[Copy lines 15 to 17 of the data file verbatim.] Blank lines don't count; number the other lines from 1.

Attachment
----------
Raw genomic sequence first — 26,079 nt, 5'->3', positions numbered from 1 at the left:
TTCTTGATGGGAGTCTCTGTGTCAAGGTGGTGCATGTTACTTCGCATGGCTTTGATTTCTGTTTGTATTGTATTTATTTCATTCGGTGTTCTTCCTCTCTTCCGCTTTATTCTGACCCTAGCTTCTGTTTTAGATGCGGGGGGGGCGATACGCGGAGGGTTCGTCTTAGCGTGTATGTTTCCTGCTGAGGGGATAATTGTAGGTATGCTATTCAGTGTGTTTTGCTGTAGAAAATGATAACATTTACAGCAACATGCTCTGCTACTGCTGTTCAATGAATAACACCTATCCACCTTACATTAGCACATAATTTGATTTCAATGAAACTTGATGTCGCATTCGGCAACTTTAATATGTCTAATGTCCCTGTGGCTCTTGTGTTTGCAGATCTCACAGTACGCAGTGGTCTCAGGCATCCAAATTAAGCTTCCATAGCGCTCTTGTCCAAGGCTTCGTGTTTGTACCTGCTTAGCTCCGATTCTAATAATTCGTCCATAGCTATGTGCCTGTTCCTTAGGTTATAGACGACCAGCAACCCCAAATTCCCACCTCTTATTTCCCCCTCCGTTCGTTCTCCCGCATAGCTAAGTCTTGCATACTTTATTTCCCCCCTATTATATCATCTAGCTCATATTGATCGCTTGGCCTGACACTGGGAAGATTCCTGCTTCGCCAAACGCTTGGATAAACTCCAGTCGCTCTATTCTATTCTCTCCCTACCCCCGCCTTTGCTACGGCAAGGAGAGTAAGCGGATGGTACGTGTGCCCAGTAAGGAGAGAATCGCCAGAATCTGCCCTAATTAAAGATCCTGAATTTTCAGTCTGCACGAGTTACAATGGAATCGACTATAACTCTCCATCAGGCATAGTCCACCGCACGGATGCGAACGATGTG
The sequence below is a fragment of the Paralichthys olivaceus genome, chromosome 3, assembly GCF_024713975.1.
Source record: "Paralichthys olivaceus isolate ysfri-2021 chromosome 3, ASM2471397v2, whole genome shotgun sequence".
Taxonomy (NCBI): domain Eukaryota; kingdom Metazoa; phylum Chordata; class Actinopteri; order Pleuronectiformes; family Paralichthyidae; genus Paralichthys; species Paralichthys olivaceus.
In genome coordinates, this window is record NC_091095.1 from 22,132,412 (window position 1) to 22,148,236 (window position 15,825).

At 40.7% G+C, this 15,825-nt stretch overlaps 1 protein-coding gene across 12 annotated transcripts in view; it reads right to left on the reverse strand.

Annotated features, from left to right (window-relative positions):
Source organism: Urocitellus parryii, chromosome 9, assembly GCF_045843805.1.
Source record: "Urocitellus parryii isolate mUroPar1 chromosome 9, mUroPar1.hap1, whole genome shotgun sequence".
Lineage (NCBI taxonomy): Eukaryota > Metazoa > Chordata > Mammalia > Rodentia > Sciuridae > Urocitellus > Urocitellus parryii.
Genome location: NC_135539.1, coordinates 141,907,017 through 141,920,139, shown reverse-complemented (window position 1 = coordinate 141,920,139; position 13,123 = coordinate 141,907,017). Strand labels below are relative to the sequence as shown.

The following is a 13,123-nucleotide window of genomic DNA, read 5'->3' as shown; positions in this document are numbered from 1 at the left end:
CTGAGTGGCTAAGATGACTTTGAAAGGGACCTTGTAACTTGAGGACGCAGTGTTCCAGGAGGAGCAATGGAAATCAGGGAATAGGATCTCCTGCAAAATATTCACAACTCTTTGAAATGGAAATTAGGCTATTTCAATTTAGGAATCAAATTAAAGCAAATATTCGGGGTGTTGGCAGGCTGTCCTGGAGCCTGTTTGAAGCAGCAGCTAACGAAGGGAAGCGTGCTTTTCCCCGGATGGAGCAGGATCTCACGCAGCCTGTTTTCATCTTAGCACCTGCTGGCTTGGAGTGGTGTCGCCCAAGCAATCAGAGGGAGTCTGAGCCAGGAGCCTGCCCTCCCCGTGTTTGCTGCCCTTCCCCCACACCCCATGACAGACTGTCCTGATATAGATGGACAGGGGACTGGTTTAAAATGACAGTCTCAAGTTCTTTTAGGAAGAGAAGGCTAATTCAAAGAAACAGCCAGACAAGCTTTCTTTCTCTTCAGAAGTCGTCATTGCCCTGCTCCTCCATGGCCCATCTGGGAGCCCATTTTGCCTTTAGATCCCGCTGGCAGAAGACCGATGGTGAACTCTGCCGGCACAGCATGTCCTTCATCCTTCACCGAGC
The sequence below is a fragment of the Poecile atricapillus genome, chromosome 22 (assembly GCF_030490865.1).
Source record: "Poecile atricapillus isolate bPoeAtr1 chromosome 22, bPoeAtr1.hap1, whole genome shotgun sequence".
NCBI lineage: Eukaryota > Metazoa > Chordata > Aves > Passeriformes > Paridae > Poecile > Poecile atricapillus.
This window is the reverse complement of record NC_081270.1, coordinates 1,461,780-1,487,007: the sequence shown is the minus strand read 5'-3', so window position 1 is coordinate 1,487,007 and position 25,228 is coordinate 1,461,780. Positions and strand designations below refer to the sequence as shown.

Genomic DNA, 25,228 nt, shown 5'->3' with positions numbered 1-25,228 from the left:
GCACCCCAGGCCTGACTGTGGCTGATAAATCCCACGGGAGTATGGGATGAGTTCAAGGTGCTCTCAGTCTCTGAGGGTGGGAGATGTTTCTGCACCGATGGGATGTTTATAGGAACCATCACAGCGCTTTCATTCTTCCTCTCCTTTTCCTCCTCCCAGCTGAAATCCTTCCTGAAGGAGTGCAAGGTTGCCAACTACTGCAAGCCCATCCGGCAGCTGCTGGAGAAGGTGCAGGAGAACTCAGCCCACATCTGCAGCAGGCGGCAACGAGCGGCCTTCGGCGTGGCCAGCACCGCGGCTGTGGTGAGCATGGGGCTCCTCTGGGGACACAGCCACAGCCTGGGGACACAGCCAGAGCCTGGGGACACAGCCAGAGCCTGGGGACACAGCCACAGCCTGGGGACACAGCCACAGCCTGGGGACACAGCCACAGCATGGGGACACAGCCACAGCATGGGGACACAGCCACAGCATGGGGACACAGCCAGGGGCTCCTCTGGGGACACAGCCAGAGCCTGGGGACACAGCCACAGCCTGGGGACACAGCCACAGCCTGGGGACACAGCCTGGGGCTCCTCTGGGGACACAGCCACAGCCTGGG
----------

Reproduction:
The sequence below is a fragment of the Poecile atricapillus genome, chromosome 22 (assembly GCF_030490865.1).
Source record: "Poecile atricapillus isolate bPoeAtr1 chromosome 22, bPoeAtr1.hap1, whole genome shotgun sequence".
NCBI lineage: Eukaryota > Metazoa > Chordata > Aves > Passeriformes > Paridae > Poecile > Poecile atricapillus.